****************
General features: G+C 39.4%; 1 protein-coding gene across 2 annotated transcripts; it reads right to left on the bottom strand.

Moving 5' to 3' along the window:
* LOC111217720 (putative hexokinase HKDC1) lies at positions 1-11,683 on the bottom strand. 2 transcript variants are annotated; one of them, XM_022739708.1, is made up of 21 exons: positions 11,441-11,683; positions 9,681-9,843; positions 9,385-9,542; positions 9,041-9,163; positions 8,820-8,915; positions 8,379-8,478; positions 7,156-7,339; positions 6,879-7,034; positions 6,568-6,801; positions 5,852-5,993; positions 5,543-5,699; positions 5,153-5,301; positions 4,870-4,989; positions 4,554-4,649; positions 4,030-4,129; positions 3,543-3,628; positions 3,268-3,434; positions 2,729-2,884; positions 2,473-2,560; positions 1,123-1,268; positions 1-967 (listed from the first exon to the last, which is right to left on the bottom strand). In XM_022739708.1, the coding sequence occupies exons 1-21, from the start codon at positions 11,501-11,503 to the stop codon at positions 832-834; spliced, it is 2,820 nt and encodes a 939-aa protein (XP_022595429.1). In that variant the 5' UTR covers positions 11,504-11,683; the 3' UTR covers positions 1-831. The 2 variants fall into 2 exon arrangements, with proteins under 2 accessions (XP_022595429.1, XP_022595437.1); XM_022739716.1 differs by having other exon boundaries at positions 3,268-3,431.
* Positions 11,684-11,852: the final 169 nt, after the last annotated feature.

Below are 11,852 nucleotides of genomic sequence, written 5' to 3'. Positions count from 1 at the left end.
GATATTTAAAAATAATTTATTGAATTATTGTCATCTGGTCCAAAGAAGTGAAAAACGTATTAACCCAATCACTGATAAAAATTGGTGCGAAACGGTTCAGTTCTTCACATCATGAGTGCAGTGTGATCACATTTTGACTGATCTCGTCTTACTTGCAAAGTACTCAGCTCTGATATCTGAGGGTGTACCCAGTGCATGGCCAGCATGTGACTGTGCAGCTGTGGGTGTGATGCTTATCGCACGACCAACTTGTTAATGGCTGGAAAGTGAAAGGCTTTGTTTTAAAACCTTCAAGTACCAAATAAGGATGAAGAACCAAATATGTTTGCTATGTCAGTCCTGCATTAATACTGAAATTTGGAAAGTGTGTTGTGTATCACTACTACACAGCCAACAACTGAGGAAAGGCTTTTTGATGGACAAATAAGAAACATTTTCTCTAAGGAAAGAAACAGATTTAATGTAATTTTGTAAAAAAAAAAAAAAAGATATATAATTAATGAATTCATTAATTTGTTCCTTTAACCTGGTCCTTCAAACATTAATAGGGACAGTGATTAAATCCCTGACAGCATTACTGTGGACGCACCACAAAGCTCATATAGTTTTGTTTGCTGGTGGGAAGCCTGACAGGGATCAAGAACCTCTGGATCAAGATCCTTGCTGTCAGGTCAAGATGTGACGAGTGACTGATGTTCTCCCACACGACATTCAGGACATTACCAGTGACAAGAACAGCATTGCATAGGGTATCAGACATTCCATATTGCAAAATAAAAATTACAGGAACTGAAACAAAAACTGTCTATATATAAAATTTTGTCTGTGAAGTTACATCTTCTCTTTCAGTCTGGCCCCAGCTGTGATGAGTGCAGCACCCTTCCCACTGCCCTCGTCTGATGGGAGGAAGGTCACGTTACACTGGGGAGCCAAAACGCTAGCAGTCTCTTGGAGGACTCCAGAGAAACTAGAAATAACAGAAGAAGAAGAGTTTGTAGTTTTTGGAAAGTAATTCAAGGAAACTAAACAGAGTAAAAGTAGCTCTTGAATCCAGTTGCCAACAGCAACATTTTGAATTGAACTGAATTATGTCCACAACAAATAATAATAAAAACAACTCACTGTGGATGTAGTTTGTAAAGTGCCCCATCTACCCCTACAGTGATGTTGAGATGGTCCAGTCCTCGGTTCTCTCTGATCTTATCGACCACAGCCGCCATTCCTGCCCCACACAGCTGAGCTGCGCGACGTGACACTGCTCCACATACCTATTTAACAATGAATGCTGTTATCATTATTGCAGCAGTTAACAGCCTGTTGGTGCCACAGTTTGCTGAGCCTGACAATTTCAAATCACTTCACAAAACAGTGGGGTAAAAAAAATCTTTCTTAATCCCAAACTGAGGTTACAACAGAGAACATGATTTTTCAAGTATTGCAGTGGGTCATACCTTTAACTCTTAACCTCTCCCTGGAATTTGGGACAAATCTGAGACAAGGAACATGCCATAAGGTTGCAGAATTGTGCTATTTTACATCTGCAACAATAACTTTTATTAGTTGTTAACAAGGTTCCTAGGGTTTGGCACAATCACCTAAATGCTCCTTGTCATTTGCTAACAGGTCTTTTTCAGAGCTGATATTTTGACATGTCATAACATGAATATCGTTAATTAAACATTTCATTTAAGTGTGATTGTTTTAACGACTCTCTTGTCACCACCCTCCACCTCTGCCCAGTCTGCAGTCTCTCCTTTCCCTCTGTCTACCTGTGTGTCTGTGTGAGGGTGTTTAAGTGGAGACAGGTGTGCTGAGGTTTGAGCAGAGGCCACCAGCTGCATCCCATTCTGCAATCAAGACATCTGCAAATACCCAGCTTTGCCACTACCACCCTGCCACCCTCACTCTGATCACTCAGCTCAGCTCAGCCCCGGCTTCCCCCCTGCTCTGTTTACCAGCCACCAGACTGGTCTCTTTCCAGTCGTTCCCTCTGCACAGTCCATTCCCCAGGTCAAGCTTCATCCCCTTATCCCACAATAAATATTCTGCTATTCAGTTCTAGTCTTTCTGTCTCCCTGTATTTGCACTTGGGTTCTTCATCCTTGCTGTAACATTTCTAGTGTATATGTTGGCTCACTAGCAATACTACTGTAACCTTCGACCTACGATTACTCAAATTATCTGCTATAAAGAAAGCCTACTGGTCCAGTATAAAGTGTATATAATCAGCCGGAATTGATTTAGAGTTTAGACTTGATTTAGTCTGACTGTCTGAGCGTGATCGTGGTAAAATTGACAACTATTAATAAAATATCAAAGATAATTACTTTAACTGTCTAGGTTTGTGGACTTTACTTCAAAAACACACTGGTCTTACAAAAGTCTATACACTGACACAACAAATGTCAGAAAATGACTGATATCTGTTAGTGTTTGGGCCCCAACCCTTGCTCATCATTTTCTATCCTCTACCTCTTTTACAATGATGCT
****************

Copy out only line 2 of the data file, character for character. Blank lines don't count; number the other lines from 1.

Moving 5' to 3' along the window: